To put the matter in correct historical context, some 1.5 million Ukrainian Jews died during the Holocaust. While there were Ukrainians who collaborated with Nazi German occupiers during World War II, this collaboration used by Putin to justify contemporary nazism is purely contained to that era. He’s not afraid of Nazis in Ukraine. He’s afraid of democracy in Ukraine. And he recognizes that as democracy encroaches upon Russia as it comes closer to Russia, there’s a threat that those people will demand democracy.”(4.) The current Ukrainian government is not a fascist dictatorship or in any way associated with the Nazi past. Its president, Volodymyr Zelensky, is democratically elected in a fair election, winning 73% of the vote in the 2019 presidential election.

As Russia pounded Ukrainian cities, a missile strike on 1 March on Kyiv’s TV tower, collateral damage was sustained by the Holocaust Memorial of Babyn Yar. Intended to silence Ukraine’s independent media, Russia also threatened to erase Ukraine’s dark heritage. The Ukrainian state and international Jewish groups immediately condemned this missile attack. Known as “holocaust by bullets,” Babyn Yar was the site of one of Europe’s largest mass killings. Subsequently, the site concealed the torture of activists, gypsies, and others. In a country with a large Jewish population and a Jewish president, the Russian attack is significant. It is like further stamping on the graves of those who have already egregiously suffered (5.) Fortunately, the large menorah, synagogue, and a monument honoring Soviet prisoners of war (whose memories equally deserve not to be insulted) escaped the TV tower blast, which killed five people. Speaking directly after the missile attack, President Volodymyr Zelensky said it was “beyond humanity” and accused the West of not doing enough to prevent attacks on his country. “What is the point of saying ‘never again’ for eighty years, if the world stays silent when a bomb drops on the same site of Babyn Yar? At least five killed. History repeating itself...”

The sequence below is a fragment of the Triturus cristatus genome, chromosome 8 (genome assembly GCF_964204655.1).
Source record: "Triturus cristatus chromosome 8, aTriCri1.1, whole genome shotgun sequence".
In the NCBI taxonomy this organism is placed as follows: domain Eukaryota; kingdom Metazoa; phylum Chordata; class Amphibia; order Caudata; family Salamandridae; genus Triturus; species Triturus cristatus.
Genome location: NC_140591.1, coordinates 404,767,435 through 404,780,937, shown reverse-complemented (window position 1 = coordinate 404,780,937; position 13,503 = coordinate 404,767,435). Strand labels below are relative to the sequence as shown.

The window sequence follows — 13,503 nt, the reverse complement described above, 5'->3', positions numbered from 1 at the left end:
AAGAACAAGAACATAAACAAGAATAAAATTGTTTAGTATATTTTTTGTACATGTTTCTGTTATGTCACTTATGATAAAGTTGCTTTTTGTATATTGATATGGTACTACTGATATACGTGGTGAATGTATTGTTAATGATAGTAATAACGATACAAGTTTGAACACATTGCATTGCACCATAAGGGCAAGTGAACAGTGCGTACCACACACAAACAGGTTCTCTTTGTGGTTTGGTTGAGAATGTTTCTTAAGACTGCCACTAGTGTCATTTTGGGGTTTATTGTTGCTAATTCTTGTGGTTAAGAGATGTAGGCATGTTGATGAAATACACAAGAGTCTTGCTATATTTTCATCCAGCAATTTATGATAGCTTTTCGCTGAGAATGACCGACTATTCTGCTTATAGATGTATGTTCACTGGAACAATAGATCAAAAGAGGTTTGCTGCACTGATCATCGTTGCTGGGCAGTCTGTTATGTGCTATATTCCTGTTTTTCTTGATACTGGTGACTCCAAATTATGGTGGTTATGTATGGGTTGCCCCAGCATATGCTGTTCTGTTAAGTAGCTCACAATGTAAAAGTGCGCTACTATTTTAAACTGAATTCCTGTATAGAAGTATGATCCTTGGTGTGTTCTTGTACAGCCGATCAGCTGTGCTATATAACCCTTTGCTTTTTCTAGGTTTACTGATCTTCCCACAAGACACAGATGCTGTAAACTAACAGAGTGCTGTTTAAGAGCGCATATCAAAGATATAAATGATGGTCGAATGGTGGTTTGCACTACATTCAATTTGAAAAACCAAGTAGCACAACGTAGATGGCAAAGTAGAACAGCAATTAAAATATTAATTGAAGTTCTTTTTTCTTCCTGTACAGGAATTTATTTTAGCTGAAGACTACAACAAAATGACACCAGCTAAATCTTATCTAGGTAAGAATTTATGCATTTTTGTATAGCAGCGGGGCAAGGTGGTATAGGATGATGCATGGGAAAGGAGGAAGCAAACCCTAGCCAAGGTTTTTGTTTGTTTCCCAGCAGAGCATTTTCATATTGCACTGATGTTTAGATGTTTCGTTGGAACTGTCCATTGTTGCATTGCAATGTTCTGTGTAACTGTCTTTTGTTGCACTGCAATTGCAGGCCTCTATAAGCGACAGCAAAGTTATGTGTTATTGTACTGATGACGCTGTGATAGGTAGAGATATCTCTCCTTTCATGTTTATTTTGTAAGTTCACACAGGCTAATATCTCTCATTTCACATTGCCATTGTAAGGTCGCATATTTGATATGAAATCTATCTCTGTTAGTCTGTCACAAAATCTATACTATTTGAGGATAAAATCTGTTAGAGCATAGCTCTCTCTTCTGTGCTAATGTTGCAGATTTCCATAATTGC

Babyn Yar – also known as Babi Yar – is among the biggest WW2 mass graves in Europe.  It was also one of the most savage actions perpetrated on 29 and 30 September 1941 by the Nazi machine, as tens of thousands of Ukrainian Jews assembled on the assumption that they would be sent to a labor camp. Instead, they were told to strip at a ravine, and by the Nazis’ own records, 33,771 Jews were shot over two days. Subsequently, further horrendous crimes occurred at Babyn Yar. It became a mass grave to dispose of up to 100,000 bodies, until the Soviets retook control of Kyiv in 1943. Roma, Ukrainian dissidents, and Soviet prisoners of war were also murdered there. Later in the war, the retreating Germans bulldozed the ravine to disguise their crimes. Now Putin is camouflaging atrocity with unfounded allegations of Nazism. 

Russia’s attack is particularly horrific at this site of holocaust memorization. “It is symbolic that Russian President Vladimir Putin starts attacking Kyiv by bombing the site of the Babyn Yar, the biggest Nazi massacre,” said the chair of Babyn Yar’s advisory board, Natan Sharansky. Last week, Mr. Putin called Ukraine’s leaders “neo-Nazis” and said his goal was the “de-nazification” of the country. Mr. Sharansky said the Russian leader had sought “to distort and manipulate the Holocaust to justify an illegal invasion of a sovereign democratic country” in the “utterly abhorrent” move (6.)